MTB shoes

We sometimes forget that the idea of mountain bike shoes would have been completely alien to the cyclist of just a couple of decades ago. Actually, not only would MTB shoes have been unusual, the mountain bike itself has only really been with us since the late seventies! Think of it, the old boneshaker, modified to ride up and down mountains! And now imagine – special shoes for riding this so-called ‘mountain bike’! Why on earth would you need special shoes to ride any bike? And what is so special about mountain bike shoes? Well, mountain-bikers know why – but for the rest of you, here is the low-down on MTB shoes: what they are for, why they are needed and what makes them different from other shoes, and indeed other cycling shoes.

Firstly we have to clear up the reason why special cycling shoes exist at all. Without going into the whole story (you can read more about the SPD cycling shoe system here), at some point cyclists realised that they could get more efficiency out of pedalling if their feet were attached to the pedal in some way.

First this was done with a toe clip on the pedal which did not require any special type of cycling shoe. The first real ‘clipless’ pedals (LOOK’s 1984 system and Shimano’s later SPD system) required a cleat to be fixed to the sole of the shoe and so gradually the shoe itself became more than just a glorified sneaker/trainer. More and more features came to be added that were specific to cyclists’ needs and to their specific style of riding.

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Why MTB shoes?

So what’s so special about MTB shoes, specifically, and why can’t you just use any cycling shoes for riding MTB?

Well, you could wear any shoes, no-one is stopping you. But there are a few things to note:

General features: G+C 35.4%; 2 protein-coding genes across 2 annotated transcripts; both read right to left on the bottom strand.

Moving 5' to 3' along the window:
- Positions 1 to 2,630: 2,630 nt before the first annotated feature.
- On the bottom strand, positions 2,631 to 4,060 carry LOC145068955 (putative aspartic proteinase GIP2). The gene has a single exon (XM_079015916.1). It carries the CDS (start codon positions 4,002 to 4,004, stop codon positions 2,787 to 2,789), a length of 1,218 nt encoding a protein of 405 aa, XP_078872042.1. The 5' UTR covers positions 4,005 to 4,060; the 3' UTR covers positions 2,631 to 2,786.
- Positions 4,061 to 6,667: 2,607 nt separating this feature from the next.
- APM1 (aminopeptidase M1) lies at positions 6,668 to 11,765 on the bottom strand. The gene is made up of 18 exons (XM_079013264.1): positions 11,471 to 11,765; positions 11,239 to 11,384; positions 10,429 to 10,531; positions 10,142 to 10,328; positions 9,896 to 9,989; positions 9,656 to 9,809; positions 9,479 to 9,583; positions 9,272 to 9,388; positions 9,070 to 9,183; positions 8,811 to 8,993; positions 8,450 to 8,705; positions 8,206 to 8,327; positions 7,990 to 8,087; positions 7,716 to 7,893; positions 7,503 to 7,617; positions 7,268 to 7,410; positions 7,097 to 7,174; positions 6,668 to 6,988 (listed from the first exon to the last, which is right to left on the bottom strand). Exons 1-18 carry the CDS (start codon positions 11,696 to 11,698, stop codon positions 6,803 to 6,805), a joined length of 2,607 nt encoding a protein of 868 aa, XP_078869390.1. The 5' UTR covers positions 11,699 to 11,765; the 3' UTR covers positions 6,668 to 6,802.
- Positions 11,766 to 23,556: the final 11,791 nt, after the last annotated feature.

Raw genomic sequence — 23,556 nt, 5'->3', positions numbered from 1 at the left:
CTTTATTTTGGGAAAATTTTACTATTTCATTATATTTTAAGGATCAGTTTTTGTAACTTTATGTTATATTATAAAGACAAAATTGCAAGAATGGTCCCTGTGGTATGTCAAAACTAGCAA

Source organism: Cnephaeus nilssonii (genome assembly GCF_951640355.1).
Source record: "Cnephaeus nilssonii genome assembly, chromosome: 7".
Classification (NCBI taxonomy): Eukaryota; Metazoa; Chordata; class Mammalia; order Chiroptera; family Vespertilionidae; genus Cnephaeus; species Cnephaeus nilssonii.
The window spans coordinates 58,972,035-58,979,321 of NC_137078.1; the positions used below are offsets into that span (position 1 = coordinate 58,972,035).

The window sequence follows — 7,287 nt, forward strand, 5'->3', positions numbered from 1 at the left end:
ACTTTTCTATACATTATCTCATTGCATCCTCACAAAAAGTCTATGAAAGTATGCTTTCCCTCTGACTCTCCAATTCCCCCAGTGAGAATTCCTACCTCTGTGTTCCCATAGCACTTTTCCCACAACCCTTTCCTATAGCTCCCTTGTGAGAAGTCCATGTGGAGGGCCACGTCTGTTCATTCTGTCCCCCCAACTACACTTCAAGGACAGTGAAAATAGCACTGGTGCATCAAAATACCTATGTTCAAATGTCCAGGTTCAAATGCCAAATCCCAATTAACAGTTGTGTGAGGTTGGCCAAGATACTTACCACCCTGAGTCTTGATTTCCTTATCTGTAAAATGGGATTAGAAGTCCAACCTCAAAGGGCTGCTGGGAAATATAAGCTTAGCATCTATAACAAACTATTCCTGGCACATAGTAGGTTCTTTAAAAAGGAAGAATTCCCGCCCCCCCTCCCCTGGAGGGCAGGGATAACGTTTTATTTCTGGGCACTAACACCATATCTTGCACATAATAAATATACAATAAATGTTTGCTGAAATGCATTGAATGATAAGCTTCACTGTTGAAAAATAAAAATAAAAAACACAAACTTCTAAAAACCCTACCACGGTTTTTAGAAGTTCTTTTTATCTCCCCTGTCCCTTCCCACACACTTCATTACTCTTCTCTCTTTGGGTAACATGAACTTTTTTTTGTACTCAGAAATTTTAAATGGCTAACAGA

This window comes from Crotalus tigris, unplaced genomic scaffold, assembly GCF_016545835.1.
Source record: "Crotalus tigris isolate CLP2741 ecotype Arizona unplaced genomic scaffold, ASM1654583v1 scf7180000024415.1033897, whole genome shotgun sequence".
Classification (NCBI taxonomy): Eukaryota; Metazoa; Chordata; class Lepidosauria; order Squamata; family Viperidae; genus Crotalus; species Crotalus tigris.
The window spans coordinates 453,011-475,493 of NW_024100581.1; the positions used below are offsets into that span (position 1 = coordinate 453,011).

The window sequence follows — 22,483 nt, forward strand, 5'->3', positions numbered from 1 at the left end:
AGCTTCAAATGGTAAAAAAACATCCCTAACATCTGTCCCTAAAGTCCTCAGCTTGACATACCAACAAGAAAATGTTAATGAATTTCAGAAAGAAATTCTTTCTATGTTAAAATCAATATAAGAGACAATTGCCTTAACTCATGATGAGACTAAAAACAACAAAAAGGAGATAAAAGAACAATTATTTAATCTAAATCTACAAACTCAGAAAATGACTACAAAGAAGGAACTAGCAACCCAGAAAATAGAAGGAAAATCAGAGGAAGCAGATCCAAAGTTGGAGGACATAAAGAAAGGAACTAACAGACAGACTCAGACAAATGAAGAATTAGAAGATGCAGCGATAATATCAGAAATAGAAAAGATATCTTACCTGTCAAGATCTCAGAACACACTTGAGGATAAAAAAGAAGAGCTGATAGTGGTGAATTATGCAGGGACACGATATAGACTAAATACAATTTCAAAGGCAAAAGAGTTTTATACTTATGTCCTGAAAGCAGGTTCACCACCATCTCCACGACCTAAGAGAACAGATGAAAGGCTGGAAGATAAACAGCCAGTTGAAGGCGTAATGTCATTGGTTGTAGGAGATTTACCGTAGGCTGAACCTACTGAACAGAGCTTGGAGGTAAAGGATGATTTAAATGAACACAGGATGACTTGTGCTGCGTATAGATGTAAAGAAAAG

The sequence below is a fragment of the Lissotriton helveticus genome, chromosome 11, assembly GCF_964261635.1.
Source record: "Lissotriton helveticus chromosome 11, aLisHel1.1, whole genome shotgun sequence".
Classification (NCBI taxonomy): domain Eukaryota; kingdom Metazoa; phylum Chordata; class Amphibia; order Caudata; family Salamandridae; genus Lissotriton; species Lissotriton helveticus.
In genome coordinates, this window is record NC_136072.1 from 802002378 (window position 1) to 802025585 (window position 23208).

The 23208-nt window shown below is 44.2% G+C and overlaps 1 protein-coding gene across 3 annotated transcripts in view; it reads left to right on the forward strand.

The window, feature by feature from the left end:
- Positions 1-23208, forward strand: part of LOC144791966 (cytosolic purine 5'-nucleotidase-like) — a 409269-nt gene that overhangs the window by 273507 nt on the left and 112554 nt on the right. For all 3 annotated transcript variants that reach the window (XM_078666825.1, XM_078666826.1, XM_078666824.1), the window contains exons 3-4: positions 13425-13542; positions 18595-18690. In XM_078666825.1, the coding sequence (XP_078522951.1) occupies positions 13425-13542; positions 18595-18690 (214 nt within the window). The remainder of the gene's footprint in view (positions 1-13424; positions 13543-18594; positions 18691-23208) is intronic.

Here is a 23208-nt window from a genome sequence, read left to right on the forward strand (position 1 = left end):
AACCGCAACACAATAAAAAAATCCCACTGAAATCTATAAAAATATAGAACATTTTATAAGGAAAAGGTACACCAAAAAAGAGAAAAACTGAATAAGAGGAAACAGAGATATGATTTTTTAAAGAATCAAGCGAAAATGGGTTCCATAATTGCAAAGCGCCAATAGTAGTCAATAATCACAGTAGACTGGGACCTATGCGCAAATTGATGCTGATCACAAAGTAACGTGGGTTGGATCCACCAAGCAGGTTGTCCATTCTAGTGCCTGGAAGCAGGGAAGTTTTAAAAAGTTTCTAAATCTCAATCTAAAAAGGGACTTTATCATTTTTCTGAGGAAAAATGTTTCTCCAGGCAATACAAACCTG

1. SPD pedals (i.e. rather than SPD-SL) tend to be preferred for mountain-biking, as explained in our article about SPD cleats. So the shoes need to be compatible with the two-slot SPD system.
  2. Mountain-bikers are a lot more likely to get off and walk/push/climb in the course of their off-road exploits. So on mountain-bike shoes, the smaller SPD cleat is recessed in the sole so that it does not impede walking or climbing.
  3. Similarly, MTB shoes will typically have a lugged sole, much like a hiking boot, for the same reasons described above.
  4. Some mountain-biking shoes have a couple of holes near the toe where additional studs can be screwed in to give even better grip when climbing.
  5. Shoes for mountain-bikers, even when they have a hard composite or carbon sole, usually have a little flex built into the toe area, again, to allow for climbing on foot – that would be very difficult in a road cycling shoe with rock-solid soles.
  6. MTB shoes are generally more rugged in order to withstand the considerable extra abuse they will suffer.
  7. MTB-specific shoes also come in some interesting ‘hybrid’ designs, such as Shimano’s All-Mountain/Enduro and Mountain Touring ranges, which resemble hiking boots as much as cycling shoes, with high sides covering the ankles for additional support, protection and comfort, and soles which are just as suited to walking as to cycling.

Some of the major manufacturers of mountain-bike shoes are Pearl Izumi, Sidi and of course Shimano.